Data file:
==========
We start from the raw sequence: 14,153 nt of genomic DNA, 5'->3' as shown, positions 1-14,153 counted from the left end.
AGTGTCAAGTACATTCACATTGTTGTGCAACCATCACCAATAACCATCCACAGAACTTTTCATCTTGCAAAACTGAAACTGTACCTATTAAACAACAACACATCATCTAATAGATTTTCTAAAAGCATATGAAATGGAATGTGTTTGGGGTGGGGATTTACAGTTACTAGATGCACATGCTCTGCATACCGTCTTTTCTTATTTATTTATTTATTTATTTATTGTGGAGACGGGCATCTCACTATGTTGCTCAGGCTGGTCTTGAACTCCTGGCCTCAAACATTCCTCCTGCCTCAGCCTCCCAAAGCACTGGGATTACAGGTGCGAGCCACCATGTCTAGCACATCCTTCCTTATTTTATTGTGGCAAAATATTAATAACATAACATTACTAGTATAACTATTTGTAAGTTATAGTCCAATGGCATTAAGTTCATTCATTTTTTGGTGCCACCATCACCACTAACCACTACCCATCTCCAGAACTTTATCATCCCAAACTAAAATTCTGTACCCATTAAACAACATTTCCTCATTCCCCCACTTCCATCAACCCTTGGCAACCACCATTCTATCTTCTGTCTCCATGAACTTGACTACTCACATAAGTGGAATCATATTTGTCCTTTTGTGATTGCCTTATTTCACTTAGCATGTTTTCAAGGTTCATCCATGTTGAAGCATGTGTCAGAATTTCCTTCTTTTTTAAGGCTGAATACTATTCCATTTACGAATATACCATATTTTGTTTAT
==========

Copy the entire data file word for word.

We start from the raw sequence: 14,153 nt of genomic DNA, 5'->3' as shown, positions 1-14,153 counted from the left end.
AGTGTCAAGTACATTCACATTGTTGTGCAACCATCACCAATAACCATCCACAGAACTTTTCATCTTGCAAAACTGAAACTGTACCTATTAAACAACAACACATCATCTAATAGATTTTCTAAAAGCATATGAAATGGAATGTGTTTGGGGTGGGGATTTACAGTTACTAGATGCACATGCTCTGCATACCGTCTTTTCTTATTTATTTATTTATTTATTTATTGTGGAGACGGGCATCTCACTATGTTGCTCAGGCTGGTCTTGAACTCCTGGCCTCAAACATTCCTCCTGCCTCAGCCTCCCAAAGCACTGGGATTACAGGTGCGAGCCACCATGTCTAGCACATCCTTCCTTATTTTATTGTGGCAAAATATTAATAACATAACATTACTAGTATAACTATTTGTAAGTTATAGTCCAATGGCATTAAGTTCATTCATTTTTTGGTGCCACCATCACCACTAACCACTACCCATCTCCAGAACTTTATCATCCCAAACTAAAATTCTGTACCCATTAAACAACATTTCCTCATTCCCCCACTTCCATCAACCCTTGGCAACCACCATTCTATCTTCTGTCTCCATGAACTTGACTACTCACATAAGTGGAATCATATTTGTCCTTTTGTGATTGCCTTATTTCACTTAGCATGTTTTCAAGGTTCATCCATGTTGAAGCATGTGTCAGAATTTCCTTCTTTTTTAAGGCTGAATACTATTCCATTTACGAATATACCATATTTTGTTTAT